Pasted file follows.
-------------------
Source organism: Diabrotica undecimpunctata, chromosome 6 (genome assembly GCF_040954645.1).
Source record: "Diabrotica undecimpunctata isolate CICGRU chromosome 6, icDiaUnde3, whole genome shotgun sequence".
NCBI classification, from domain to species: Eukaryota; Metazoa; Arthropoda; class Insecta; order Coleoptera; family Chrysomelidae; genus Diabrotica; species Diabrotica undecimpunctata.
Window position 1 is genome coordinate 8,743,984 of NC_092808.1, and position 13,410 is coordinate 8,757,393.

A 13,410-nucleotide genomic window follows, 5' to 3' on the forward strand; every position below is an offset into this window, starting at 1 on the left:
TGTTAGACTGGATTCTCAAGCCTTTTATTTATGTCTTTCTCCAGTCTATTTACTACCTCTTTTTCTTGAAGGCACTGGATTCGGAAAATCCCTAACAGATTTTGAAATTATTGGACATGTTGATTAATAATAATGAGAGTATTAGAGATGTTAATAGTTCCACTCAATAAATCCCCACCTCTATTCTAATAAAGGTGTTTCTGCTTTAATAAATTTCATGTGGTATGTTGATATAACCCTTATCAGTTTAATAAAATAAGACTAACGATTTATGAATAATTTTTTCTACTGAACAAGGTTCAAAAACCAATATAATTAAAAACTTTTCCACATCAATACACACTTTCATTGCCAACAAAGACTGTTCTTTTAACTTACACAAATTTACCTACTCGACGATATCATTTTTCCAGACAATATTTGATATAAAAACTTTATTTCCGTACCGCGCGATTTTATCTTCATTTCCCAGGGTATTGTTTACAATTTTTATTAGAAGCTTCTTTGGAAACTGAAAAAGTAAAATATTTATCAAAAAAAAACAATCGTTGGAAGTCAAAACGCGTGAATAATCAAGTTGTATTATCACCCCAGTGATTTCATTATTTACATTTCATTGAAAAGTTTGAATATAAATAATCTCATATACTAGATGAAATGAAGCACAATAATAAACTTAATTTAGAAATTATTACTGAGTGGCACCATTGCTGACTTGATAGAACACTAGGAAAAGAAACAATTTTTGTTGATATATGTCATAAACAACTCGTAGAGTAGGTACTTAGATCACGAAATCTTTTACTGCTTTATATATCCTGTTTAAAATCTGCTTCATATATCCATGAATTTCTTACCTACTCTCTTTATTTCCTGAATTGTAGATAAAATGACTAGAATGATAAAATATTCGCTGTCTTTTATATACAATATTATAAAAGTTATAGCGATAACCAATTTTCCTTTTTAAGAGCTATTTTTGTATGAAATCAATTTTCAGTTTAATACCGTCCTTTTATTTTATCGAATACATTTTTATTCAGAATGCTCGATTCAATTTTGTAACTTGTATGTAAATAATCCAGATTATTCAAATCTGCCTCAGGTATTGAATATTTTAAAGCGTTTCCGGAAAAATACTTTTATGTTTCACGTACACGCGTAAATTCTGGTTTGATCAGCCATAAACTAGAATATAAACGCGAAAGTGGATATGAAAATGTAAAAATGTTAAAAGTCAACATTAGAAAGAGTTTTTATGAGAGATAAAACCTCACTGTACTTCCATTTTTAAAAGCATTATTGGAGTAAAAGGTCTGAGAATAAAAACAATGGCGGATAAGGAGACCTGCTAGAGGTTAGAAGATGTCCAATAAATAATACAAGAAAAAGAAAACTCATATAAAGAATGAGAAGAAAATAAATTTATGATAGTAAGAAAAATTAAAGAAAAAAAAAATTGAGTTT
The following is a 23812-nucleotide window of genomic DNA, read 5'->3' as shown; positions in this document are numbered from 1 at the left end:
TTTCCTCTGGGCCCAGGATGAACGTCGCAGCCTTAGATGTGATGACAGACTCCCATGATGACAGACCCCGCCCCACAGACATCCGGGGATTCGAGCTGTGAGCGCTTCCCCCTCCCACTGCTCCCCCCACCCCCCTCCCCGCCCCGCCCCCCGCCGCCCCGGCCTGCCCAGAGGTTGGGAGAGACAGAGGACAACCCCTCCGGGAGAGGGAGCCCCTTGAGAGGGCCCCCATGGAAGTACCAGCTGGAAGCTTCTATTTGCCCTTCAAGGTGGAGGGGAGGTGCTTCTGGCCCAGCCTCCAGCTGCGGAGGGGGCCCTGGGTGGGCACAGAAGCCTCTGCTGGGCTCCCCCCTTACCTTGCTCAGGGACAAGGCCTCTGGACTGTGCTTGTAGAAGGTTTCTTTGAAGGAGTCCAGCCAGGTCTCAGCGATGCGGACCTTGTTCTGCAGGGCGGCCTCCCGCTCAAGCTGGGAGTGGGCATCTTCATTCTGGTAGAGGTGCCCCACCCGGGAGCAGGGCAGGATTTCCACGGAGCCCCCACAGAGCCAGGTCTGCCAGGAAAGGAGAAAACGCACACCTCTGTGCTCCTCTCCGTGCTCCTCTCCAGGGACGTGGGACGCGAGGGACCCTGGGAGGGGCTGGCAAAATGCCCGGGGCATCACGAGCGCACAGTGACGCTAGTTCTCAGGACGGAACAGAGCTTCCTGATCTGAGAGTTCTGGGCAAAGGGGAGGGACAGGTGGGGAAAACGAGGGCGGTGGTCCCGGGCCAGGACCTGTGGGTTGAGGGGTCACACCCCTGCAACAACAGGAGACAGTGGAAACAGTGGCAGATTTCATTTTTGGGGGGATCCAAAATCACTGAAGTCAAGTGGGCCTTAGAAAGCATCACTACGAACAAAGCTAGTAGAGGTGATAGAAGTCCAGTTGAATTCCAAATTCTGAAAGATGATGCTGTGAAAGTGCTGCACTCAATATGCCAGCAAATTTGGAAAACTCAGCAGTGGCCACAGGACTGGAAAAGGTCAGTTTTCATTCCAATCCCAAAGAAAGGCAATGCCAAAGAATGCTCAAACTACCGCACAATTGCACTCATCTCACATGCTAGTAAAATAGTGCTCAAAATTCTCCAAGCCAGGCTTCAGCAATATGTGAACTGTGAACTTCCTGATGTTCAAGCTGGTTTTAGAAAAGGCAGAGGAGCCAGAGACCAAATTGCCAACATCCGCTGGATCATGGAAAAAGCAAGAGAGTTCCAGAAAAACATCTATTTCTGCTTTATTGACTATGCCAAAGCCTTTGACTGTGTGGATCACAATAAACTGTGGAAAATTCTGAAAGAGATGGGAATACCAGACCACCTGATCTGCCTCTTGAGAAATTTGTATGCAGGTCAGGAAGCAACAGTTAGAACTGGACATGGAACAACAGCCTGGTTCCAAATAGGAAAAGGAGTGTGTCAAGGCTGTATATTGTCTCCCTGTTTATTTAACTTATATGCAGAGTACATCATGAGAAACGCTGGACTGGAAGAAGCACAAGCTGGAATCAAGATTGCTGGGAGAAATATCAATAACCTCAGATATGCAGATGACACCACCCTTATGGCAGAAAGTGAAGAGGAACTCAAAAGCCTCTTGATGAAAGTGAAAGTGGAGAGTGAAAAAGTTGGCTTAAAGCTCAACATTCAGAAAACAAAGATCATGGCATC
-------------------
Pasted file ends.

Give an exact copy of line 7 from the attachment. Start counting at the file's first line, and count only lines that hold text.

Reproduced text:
The following is a 23812-nucleotide window of genomic DNA, read 5'->3' as shown; positions in this document are numbered from 1 at the left end: